It just isn’t finished yet. There are too many graphics errors. Audio bugs are too common. Issues with geometry and clipping are too frequent. Dying Light 2 is close to delivering a transcendent experience but just misses at a critical juncture. The result is a great but flawed game; one that is oh, so close to being something astonishing.  

[Note: Techland provided the copy of Dying Light 2 used for this review.]

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GameSkinny's Best Games of 2021 https://www.gameskinny.com/8rju7/gameskinnys-best-games-of-2021 https://www.gameskinny.com/8rju7/gameskinnys-best-games-of-2021 Thu, 30 Dec 2021 12:42:04 -0500 Jonathan Moore

Another year passed means another great list of video games worth playing on PC, PlayStation, Xbox, Switch, Stadia, and more. To look back on the year that was in video games, we've collected our highest-reviewed games of 2021 into a "best of" list. 

Since we're a small staff at GameSkinny, going the traditional "staff voting route" doesn't really make a whole lot of sense. Though it means there are more games here than on other lists, the best way we've found to highlight the best games of the year in 2021 is to include any game with a score of "8" or higher. So that's what we've done here. 

A few games on this list didn't technically release in 2021 or perhaps have other editions that released in years prior, but we reviewed certain versions and ports that released in 2021, so we've decided to also include them here. 

The Best Games of 2021

12 Minutes

Publisher: Annapurna Interactive
Developer: Luis Antonio (Nomada Studio)
Platforms: Xbox Series X (reviewed), Xbox One, PC, PS4, PS5, Switch
Rating: 9/10

What we said: 12 Minutes is a game about escaping a time loop, which is ironic given that it's so good that I wish I could see it all again for the first time myself.

Read our full 12 Minutes review.

Aerial_Knight's Never Yield

Publisher: Headup Games
Developer: Aerial_Knight
Platforms: PC (reviewed), PS4, PS5, Xbox One, Series X|S, Switch
Rating: 8/10

What we said: Aeiral_Knight's Never Yield is a short, yet stylish endless runner with one of the year's best soundtracks.

Read our full Aerial_Knight's Never Yield review.

Alan Wake Remastered

Publisher: Epic Games Publishing
Developer: Remedy Entertainment
Platforms: Xbox Series X (reviewed), Xbox One, PC, PS4, PS5
Rating: 8/10

What we said: Alan Wake still shines in a modern landscape thanks to its unique story and intoxicating atmosphere, and the remastered visuals modernize it just in time for Remedy's inevitable sequel.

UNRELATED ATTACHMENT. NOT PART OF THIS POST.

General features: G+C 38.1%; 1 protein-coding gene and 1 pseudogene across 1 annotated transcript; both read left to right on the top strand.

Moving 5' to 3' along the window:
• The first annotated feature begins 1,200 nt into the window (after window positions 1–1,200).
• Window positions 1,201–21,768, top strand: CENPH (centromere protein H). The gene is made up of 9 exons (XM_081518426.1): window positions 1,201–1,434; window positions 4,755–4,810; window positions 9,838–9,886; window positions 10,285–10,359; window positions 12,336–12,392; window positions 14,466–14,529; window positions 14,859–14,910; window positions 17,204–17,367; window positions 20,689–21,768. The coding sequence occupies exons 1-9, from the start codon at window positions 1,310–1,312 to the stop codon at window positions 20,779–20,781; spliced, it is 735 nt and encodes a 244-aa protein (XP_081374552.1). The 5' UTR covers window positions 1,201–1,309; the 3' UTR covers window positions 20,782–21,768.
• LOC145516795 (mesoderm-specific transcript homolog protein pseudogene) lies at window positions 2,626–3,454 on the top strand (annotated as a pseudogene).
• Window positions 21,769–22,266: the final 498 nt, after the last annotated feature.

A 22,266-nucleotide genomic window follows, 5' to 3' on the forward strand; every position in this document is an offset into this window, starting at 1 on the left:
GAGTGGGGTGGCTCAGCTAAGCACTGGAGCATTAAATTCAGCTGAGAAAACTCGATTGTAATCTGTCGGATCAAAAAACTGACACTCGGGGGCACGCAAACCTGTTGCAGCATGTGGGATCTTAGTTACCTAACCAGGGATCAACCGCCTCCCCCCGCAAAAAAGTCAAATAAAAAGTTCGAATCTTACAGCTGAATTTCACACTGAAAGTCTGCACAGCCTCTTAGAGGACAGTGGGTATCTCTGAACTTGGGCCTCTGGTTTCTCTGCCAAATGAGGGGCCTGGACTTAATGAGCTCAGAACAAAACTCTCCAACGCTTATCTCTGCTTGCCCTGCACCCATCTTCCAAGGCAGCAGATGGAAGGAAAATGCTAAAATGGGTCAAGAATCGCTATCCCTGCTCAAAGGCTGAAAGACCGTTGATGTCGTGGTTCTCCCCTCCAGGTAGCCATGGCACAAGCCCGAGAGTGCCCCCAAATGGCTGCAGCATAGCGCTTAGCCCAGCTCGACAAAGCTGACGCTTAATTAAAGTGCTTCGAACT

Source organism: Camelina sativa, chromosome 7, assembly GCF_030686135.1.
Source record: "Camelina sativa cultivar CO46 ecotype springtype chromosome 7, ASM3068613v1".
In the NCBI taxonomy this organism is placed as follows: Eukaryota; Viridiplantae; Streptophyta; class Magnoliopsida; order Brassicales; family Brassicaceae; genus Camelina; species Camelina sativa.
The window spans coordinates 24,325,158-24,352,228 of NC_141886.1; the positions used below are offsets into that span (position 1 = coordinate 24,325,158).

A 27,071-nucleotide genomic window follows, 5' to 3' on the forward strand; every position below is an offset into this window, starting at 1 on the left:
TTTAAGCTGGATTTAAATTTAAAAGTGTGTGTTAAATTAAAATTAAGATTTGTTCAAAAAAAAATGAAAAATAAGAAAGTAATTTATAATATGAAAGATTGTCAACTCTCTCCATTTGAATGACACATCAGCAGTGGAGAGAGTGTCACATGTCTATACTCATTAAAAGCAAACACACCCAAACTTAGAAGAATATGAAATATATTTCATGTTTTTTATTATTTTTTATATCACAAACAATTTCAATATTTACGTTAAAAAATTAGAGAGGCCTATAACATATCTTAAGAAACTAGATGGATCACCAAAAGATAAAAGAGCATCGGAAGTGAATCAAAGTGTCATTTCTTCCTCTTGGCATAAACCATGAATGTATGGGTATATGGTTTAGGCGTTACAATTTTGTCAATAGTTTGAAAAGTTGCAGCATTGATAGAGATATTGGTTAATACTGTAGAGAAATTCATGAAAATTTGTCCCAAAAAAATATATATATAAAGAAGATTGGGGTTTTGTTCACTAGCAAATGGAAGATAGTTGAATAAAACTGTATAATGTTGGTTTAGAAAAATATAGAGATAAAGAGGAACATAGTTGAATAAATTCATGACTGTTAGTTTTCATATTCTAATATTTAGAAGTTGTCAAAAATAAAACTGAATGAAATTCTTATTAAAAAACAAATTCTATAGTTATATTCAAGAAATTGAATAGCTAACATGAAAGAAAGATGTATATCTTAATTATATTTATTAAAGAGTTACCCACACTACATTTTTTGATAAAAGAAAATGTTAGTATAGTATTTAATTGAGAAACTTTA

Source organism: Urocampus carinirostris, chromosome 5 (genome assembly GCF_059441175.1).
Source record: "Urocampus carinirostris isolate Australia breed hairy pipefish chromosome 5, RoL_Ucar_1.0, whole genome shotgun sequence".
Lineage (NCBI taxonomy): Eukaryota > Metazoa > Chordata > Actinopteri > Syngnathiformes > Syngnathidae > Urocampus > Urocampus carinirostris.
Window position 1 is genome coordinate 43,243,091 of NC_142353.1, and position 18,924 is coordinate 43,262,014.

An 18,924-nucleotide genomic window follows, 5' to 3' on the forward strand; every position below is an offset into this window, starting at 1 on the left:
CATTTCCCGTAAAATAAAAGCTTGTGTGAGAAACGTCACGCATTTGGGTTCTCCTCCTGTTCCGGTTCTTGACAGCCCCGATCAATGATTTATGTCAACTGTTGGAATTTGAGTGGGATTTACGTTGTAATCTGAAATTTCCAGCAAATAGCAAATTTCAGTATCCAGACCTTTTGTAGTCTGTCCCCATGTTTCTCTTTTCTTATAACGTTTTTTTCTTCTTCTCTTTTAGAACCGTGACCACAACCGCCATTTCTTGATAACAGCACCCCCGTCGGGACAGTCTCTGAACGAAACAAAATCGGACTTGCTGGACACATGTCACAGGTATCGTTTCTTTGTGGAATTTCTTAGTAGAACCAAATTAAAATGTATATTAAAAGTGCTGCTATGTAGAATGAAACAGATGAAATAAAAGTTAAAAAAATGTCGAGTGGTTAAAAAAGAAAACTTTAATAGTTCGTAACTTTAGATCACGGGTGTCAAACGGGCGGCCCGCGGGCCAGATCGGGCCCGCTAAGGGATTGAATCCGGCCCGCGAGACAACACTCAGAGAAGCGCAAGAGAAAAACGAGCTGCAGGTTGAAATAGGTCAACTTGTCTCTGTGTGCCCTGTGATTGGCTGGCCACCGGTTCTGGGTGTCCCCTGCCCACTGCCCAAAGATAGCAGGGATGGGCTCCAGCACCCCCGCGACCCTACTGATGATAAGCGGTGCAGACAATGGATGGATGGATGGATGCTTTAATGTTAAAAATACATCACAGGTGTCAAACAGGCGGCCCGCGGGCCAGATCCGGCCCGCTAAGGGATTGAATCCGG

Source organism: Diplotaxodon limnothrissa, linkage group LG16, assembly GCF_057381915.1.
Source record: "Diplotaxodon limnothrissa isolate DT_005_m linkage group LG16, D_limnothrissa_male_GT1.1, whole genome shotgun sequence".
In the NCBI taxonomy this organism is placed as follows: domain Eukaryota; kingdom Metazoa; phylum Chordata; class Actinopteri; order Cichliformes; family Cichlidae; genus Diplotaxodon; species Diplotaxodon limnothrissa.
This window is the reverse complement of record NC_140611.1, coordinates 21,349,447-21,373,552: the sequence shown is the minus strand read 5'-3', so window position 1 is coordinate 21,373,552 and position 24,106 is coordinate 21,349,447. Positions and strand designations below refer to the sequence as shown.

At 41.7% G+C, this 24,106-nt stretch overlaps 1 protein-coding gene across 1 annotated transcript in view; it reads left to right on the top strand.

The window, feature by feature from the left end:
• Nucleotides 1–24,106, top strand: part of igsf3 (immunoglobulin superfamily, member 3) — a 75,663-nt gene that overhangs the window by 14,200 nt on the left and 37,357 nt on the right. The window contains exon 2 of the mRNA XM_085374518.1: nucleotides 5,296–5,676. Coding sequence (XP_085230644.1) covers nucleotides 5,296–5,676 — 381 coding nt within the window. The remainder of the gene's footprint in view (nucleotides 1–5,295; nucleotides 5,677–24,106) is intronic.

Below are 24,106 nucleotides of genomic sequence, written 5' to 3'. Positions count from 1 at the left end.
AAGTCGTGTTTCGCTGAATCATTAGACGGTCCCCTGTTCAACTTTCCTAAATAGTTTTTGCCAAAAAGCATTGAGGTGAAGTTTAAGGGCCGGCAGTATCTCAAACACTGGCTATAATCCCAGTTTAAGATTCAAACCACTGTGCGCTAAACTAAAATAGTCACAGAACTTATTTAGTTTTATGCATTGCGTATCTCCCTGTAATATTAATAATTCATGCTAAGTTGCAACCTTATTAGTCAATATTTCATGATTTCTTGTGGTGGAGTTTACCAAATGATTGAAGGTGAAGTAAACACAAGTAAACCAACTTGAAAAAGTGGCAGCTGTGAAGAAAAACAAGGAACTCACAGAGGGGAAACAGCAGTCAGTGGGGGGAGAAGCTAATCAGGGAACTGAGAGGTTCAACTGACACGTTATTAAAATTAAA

Read our full Alan Wake Remastered review.

Alba: A Wildlife Adventure

Publisher: Plug In Digital
Developer: UsTwo Games
Platforms: Xbox Series X (reviewed), Xbox One, PC, PS4, PS5, Switch 
Rating: 9/10

What we said: Alba: A Wildlife Adventure wonderfully recontextualizes the video game sandbox as a wholesome call to action.

Read our full Alba: A Wildlife Adventure review.

Ashwalkers

Publisher: Dear Villagers
Developer: Nameless XIII
Platforms: PC (reviewed), Switch
Rating: 8/10

What we said: Ashwalkers tells an open-ended story the right way, mixing equal parts agency and powerlessness, hope and despair.

Read our full Ashwalkers review.

Atelier Lydie & Suelle DX

Publisher: Koei Tecmo
Developer: Gust Co. Ltd
Platforms: Switch (reviewed), PC, PS4, Vita
Rating: 8/10

What we said: Atelier Lydie & Suelle DX is a hard sell if you've already played it, but remains a stand-out Atelier game with strong heroines, excellent crafting, and good combat.

Read our full Atelier Lydie & Suelle DX review.

Atelier Ryza 2: Lost Legends & the Secret Fairy

Publisher: Koei Tecmo
Developer: Gust Co. Ltd
Platforms: PC (reviewed), PS4, PS5, Switch
Rating: 9/10

What we said: Atelier Ryza 2 improves on the original in almost every way and, despite a few stumbling points, proves Gust is still one of the best at making something magical out of ordinary things.

Read our full Atelier Ryza 2 review.

Axiom Verge 2

Publisher: Thomas Happ Games LLC
Developer: Thomas Happ Games LLC
Platforms: Switch (reviewed), PC, PS4, PS5
Rating: 8/10

What we said: Axiom Verge 2 marks a fine return to form for the indie darling, providing fans with a compelling adventure worthy of its Metroid-influences roots.

Read our full Axiom Verge 2 review.

Base One

Publisher: Blowfish Studios
Developer: PixFroze
Platforms: PC (reviewed), PS4, PS5, Xbox One, Series X|S, Switch
Rating: 8/10

What we said: Overall, Base One is an enjoyable experience that you can play casually for a few in-game cycles or a few IRL hours. It doesn’t really bring anything new or innovative to the table but executes well the familiar game mechanics that make up its loop. 

Read our full Base One review.

Before I Forget

Publisher: 3-Fold Games
Developer: 3-Fold Games
Platforms: Xbox Series X (reviewed), Xbox One, PC, Switch
Rating: 10/10

What we said: Before I Forget is a highly emotive tale about one woman’s struggle with dementia, and a story that everyone should experience.

Read our full Before I Forget review.

Before Your Eyes

Publisher: Skybound Games
Developer: GoobyeWorld Games
Platforms: PC (reviewed)
Rating: 10/10

What we said: Telling a gut-punch of a story with novel gameplay mechanics is no small feat, and Before Your Eyes marvelously delivers on both fronts.

Read our full Before Your Eyes review.

Black Book

Publisher: HypeTrain Digital
Developer: Morteshka
Platforms: PC (reviewed), PS4, Xbox One, Switch
Rating: 8/10

What we said: Black Book is an RPG/CCG/detective simulator/visual novel where you're either the villain or weakly trying not to be.

Read our full Black Book review.

Blue Reflection: Second Light

Publisher: Koei Tecmo
Developer: Gust Co. Ltd
Platforms: PS4 (reviewed), PC
Rating: 8/10